Table of Contents
- 0.1 Early Life
- 0.2 Revolutionary War
- 0.3 Political Career
- 0.4 Later Life and Death
- 0.5 Hamilton’s Legacy
- 1 Founding Father: Alexander Hamilton
- 2 Alexander Hamilton’s Early Life
- 3 Alexander Hamilton’s Education
- 4 Alexander Hamilton’s Military Career
- 5 Alexander Hamilton’s Political Career
- 6 Fun Facts about Alexander Hamilton
Alexander Hamilton is a political giant, a founding father and a Revolutionary War hero who played a critical role in shaping the United States of America. Hamilton’s ideals and philosophies on government, finance, and economics were groundbreaking and shaped the American government for decades to come.
Alexander Hamilton was born on January 11, 1755, on the Caribbean island of Nevis, even though the year of his birth is in dispute, as he may have been born in either 1755 or 1757. His parents, James Hamilton and Rachel Fawcett, were not married, which led to Hamilton being born out of wedlock. His parents’ relationship was tumultuous, and when Hamilton was only a child, his father abandoned them.
Rachel Hamilton’s first husband had also abandoned her, so she was raising Hamilton and his older brother James alone. After her death, Hamilton was adopted by a merchant, Thomas Stevens, but when Stevens died, Hamilton went to work as a clerk for a trading firm. He showed a gift for numbers early on, and his employers recognized it, providing him with opportunities to learn.
In 1773, Alexander Hamilton left the Caribbean and arrived in the United States and attended a preparatory school in New Jersey. He showed particular aptitude for writing and won a scholarship to King’s College (now Columbia University) in 1774.
As a student at King’s College, Hamilton was engaged in the Revolutionary War movement, even while still in school. He founded the “Hearts of Oak,” a group that acted as a militia, and his first public speech came during a meeting of the “Sons of Liberty.” The speech was published and gained Hamilton some attention.
Soon after, the Revolutionary War broke out, and Hamilton’s love for writing led him to join the Continental Army. Hamilton was appointed as an artillery captain by General George Washington. He was later appointed as an aide-de-camp to General Washington, which became an instrumental aspect of his military career.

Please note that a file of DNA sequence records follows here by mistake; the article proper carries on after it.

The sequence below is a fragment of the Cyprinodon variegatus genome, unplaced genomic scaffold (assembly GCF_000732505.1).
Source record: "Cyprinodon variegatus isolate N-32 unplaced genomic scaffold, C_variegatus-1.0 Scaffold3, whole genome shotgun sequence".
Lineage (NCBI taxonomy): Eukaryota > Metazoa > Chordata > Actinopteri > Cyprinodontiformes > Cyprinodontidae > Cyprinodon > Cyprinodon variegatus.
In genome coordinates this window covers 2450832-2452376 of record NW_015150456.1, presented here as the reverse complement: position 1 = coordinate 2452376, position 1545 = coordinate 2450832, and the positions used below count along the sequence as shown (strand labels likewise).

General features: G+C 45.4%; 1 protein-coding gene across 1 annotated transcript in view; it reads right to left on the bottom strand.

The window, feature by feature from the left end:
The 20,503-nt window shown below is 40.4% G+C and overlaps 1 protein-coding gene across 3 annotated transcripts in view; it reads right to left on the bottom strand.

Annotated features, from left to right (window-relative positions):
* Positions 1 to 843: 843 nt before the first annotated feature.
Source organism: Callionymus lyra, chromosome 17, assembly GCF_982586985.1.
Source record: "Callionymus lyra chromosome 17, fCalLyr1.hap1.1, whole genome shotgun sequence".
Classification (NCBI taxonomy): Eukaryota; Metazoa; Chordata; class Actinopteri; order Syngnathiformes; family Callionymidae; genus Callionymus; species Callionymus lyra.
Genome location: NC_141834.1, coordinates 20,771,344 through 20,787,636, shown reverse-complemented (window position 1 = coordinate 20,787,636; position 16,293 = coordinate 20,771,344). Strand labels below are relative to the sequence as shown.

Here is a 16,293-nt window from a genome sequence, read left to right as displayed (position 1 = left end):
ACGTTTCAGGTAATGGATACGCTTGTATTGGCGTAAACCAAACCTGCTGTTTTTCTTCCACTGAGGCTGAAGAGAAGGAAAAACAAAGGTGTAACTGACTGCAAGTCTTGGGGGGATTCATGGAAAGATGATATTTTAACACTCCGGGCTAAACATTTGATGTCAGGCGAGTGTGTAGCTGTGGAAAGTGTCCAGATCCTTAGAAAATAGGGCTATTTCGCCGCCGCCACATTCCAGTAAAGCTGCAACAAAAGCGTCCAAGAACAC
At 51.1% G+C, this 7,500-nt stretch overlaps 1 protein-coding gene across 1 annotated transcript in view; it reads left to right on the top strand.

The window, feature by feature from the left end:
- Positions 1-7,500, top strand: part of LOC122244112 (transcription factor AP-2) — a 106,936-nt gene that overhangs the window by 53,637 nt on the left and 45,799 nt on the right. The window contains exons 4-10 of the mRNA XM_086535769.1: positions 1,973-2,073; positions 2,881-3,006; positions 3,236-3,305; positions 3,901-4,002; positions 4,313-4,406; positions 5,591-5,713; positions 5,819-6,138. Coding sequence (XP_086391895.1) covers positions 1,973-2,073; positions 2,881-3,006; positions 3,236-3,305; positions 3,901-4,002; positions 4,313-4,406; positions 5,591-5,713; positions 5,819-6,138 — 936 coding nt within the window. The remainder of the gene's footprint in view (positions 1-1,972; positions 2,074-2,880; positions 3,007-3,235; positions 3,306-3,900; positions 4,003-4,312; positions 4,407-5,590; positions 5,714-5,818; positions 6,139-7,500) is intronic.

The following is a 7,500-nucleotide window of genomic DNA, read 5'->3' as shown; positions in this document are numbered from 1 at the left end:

Hamilton’s military leadership can be seen in his 1777 heroic charge at the battles of Brandywine and Germantown. He also played a role in the successful siege of Yorktown in 1781, which was an essential moment in the Revolutionary War.
After the war, Hamilton was elected as a member of the Continental Congress and was appointed to be a delegate to the Constitutional Convention in Philadelphia. The Constitutional Convention was Hamilton’s biggest stage, and his skills were on full display. His gift of oratory and his ability to argue persuasively earned him considerable sway.
Alexander Hamilton was a strong advocate for a strong, centralized government and was deeply influential in shaping the government outlined in the Constitution. Hamilton was one of many who played a vital role in creating the Federal Government’s three branches: the legislative, the executive, and the judicial.
In 1789, George Washington became the first President of the United States, and Hamilton’s political career began in earnest. He was appointed as the Secretary of the Treasury, a role he served from 1789 to 1795. Hamilton was responsible for implementing financial policies that helped to establish the United States’ credit and financial stability.
Hamilton’s contributions to the new nation’s financial systems cannot be overstated. He established the National Bank, created a revenue department to collect taxes, instituted tariffs on imported goods, and generally took a pragmatic, long-term view of economics. His abilities helped shape America’s economic policies throughout the 1800s.